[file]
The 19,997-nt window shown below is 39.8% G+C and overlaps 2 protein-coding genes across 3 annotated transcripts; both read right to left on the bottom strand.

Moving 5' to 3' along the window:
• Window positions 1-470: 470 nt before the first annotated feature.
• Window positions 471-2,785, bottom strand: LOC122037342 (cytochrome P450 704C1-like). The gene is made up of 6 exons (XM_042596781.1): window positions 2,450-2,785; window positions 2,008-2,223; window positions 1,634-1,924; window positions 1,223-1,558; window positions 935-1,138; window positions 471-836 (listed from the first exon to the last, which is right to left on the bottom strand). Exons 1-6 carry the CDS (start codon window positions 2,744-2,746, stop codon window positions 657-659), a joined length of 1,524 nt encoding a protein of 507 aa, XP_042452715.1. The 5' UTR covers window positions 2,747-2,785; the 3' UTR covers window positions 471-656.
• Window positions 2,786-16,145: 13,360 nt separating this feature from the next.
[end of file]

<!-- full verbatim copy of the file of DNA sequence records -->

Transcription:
The 19,997-nt window shown below is 39.8% G+C and overlaps 2 protein-coding genes across 3 annotated transcripts; both read right to left on the bottom strand.

Moving 5' to 3' along the window:
• Window positions 1-470: 470 nt before the first annotated feature.
• Window positions 471-2,785, bottom strand: LOC122037342 (cytochrome P450 704C1-like). The gene is made up of 6 exons (XM_042596781.1): window positions 2,450-2,785; window positions 2,008-2,223; window positions 1,634-1,924; window positions 1,223-1,558; window positions 935-1,138; window positions 471-836 (listed from the first exon to the last, which is right to left on the bottom strand). Exons 1-6 carry the CDS (start codon window positions 2,744-2,746, stop codon window positions 657-659), a joined length of 1,524 nt encoding a protein of 507 aa, XP_042452715.1. The 5' UTR covers window positions 2,747-2,785; the 3' UTR covers window positions 471-656.
• Window positions 2,786-16,145: 13,360 nt separating this feature from the next.